Until the dictionary, an invention of only the last few hundred years, the English language lacked any comprehensive system of spelling rules. Consequently, spelling variations in names are frequently found in early Anglo-Saxon and later Anglo-Norman documents. One person's name was often spelled several different ways over a lifetime. The recorded variations of Eddins include Eden, Edin, Edden, Edens and others.

First found in Suffolk where they held a family seat from very ancient times, some say well before the Norman Conquest and the arrival of Duke William at Hastings in 1066 A.D.


This web page shows only a small excerpt of our Eddins research. Another 277 words(20 lines of text) covering the year 1270 is included under the topic Early Eddins History in all our PDF Extended History products.


More information is included under the topic Early Eddins Notables in all our PDF Extended History products.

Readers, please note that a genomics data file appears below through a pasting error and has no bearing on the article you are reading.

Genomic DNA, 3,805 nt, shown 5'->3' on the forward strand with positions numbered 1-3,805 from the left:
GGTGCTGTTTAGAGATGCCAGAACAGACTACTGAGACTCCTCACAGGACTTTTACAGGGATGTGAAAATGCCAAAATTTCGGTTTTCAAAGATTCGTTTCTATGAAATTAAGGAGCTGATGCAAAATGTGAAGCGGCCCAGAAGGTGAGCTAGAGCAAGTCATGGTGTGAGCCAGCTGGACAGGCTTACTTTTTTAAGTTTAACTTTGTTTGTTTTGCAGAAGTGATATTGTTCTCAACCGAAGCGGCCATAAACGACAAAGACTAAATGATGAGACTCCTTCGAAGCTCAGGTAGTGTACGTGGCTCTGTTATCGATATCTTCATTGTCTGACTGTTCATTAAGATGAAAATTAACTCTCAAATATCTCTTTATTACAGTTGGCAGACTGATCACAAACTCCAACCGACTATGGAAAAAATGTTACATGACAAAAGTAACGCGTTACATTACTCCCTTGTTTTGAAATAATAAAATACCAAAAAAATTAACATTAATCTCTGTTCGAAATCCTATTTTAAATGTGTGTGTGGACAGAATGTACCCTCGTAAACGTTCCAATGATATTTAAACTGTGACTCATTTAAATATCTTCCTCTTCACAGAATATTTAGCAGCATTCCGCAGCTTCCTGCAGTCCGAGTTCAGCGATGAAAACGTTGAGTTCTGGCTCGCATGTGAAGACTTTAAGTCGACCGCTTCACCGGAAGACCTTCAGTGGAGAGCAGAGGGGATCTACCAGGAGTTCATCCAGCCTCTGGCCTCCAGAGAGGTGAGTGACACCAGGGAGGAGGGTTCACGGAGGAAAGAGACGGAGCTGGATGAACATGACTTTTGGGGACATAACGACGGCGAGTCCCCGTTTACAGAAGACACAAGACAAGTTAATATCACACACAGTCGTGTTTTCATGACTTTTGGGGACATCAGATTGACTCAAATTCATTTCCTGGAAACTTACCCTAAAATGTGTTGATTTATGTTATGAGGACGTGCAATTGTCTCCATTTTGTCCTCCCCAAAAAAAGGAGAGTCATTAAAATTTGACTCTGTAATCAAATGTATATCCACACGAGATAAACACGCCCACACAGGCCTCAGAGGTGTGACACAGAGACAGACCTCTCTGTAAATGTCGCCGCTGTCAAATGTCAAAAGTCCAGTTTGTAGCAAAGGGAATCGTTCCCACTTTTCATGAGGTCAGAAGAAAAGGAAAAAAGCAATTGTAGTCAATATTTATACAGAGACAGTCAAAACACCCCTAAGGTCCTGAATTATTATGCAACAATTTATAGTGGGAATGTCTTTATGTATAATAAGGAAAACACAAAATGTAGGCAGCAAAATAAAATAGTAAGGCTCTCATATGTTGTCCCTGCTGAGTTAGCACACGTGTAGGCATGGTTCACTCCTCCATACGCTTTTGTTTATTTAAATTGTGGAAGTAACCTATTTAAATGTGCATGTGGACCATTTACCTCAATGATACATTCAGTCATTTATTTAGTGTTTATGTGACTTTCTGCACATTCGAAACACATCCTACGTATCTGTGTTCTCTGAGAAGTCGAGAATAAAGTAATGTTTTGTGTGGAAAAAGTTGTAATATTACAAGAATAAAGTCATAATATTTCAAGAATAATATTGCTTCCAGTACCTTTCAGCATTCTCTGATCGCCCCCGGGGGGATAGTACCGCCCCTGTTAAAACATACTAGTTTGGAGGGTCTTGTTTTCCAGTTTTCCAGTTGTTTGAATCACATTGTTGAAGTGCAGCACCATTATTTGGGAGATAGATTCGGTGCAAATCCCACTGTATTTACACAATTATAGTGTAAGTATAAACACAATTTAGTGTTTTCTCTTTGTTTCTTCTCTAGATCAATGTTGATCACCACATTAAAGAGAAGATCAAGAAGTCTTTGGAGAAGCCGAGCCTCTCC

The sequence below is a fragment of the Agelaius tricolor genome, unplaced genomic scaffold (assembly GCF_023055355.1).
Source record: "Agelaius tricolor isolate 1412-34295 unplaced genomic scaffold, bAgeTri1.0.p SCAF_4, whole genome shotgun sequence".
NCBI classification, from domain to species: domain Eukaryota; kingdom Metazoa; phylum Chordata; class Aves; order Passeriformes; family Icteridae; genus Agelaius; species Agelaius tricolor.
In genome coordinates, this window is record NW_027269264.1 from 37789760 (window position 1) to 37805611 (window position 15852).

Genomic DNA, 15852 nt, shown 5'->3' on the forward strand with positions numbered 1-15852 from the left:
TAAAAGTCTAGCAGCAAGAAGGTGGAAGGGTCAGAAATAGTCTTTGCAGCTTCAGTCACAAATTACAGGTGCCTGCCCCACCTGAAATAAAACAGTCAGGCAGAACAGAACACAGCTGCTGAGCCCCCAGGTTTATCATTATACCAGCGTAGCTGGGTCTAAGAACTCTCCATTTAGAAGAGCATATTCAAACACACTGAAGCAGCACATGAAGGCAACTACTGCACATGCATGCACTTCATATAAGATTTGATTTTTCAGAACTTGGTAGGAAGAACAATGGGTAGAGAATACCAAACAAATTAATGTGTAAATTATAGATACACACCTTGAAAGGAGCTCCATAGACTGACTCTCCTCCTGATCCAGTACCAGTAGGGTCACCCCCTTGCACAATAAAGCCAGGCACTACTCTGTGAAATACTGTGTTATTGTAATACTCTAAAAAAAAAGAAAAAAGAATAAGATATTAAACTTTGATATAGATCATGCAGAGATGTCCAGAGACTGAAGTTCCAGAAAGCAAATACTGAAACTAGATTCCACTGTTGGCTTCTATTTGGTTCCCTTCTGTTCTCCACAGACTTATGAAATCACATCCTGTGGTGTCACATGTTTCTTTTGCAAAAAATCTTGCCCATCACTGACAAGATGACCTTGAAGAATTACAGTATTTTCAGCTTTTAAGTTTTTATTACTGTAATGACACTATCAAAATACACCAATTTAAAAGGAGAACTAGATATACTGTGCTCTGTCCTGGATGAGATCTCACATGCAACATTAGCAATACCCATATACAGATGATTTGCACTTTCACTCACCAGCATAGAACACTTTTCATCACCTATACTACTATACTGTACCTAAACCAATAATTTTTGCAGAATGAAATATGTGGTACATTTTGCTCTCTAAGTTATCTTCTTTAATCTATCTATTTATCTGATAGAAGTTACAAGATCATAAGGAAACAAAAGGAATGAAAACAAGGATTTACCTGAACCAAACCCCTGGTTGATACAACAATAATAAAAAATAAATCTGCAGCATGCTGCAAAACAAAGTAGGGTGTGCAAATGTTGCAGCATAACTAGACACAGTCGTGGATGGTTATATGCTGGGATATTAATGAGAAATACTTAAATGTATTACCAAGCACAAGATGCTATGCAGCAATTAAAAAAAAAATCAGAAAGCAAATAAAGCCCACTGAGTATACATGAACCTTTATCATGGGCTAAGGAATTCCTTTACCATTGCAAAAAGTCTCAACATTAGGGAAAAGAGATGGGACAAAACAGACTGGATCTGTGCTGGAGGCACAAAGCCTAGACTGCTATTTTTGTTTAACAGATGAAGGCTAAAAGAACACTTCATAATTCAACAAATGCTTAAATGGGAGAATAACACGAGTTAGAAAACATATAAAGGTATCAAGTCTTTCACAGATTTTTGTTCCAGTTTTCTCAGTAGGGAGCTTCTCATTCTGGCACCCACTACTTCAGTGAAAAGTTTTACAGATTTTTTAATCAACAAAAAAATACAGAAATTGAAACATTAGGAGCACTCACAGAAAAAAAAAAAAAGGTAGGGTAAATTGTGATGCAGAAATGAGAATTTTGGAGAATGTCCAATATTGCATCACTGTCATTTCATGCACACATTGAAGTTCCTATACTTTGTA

Some of the Eddins family moved to Ireland, but this topic is not covered in this excerpt. Another 107 words(8 lines of text) about their life in Ireland is included in all our PDF Extended History products.


Thousands of English families boarded ships sailing to the New World in the hope of escaping the unrest found in England at this time. Although the search for opportunity and freedom from persecution abroad took the lives of many because of the cramped conditions and unsanitary nature of the vessels, the opportunity perceived in the growing colonies of North America beckoned. Many of the settlers who survived the journey went on to make important contributions to the transplanted cultures of their adopted countries. The Eddins were among these contributors, for they have been located in early North American records: